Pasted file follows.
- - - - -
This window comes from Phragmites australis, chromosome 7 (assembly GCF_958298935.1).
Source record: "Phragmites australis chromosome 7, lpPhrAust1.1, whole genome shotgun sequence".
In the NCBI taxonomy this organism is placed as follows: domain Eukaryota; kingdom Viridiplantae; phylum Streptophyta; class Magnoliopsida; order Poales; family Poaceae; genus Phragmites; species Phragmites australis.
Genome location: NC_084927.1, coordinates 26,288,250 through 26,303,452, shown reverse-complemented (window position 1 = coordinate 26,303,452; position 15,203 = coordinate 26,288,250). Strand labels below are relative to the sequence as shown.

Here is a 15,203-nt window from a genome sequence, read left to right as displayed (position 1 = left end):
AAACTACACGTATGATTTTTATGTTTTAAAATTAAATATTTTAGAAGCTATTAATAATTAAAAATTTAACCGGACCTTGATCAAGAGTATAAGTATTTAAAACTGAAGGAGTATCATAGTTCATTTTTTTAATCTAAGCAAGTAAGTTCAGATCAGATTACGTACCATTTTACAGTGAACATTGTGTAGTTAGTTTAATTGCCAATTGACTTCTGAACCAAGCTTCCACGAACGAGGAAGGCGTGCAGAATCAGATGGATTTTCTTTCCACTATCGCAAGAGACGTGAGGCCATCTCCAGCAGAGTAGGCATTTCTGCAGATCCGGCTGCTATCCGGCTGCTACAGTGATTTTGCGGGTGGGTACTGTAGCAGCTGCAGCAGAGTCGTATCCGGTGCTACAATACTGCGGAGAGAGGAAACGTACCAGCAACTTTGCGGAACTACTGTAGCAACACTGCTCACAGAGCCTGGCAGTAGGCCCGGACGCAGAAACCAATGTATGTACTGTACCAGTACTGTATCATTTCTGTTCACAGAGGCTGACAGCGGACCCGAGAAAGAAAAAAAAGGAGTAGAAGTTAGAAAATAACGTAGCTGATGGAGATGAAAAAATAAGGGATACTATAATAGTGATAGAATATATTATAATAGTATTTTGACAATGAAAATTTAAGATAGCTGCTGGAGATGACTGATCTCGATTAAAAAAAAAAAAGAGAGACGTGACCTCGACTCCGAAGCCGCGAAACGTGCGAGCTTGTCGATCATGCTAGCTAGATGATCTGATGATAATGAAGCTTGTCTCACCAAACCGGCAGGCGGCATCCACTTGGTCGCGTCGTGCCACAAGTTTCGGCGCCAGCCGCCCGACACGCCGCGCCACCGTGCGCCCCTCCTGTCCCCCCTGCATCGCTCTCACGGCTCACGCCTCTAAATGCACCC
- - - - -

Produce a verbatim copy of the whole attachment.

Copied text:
This window comes from Phragmites australis, chromosome 7 (assembly GCF_958298935.1).
Source record: "Phragmites australis chromosome 7, lpPhrAust1.1, whole genome shotgun sequence".
In the NCBI taxonomy this organism is placed as follows: domain Eukaryota; kingdom Viridiplantae; phylum Streptophyta; class Magnoliopsida; order Poales; family Poaceae; genus Phragmites; species Phragmites australis.
Genome location: NC_084927.1, coordinates 26,288,250 through 26,303,452, shown reverse-complemented (window position 1 = coordinate 26,303,452; position 15,203 = coordinate 26,288,250). Strand labels below are relative to the sequence as shown.

Here is a 15,203-nt window from a genome sequence, read left to right as displayed (position 1 = left end):
AAACTACACGTATGATTTTTATGTTTTAAAATTAAATATTTTAGAAGCTATTAATAATTAAAAATTTAACCGGACCTTGATCAAGAGTATAAGTATTTAAAACTGAAGGAGTATCATAGTTCATTTTTTTAATCTAAGCAAGTAAGTTCAGATCAGATTACGTACCATTTTACAGTGAACATTGTGTAGTTAGTTTAATTGCCAATTGACTTCTGAACCAAGCTTCCACGAACGAGGAAGGCGTGCAGAATCAGATGGATTTTCTTTCCACTATCGCAAGAGACGTGAGGCCATCTCCAGCAGAGTAGGCATTTCTGCAGATCCGGCTGCTATCCGGCTGCTACAGTGATTTTGCGGGTGGGTACTGTAGCAGCTGCAGCAGAGTCGTATCCGGTGCTACAATACTGCGGAGAGAGGAAACGTACCAGCAACTTTGCGGAACTACTGTAGCAACACTGCTCACAGAGCCTGGCAGTAGGCCCGGACGCAGAAACCAATGTATGTACTGTACCAGTACTGTATCATTTCTGTTCACAGAGGCTGACAGCGGACCCGAGAAAGAAAAAAAAGGAGTAGAAGTTAGAAAATAACGTAGCTGATGGAGATGAAAAAATAAGGGATACTATAATAGTGATAGAATATATTATAATAGTATTTTGACAATGAAAATTTAAGATAGCTGCTGGAGATGACTGATCTCGATTAAAAAAAAAAAAGAGAGACGTGACCTCGACTCCGAAGCCGCGAAACGTGCGAGCTTGTCGATCATGCTAGCTAGATGATCTGATGATAATGAAGCTTGTCTCACCAAACCGGCAGGCGGCATCCACTTGGTCGCGTCGTGCCACAAGTTTCGGCGCCAGCCGCCCGACACGCCGCGCCACCGTGCGCCCCTCCTGTCCCCCCTGCATCGCTCTCACGGCTCACGCCTCTAAATGCACCC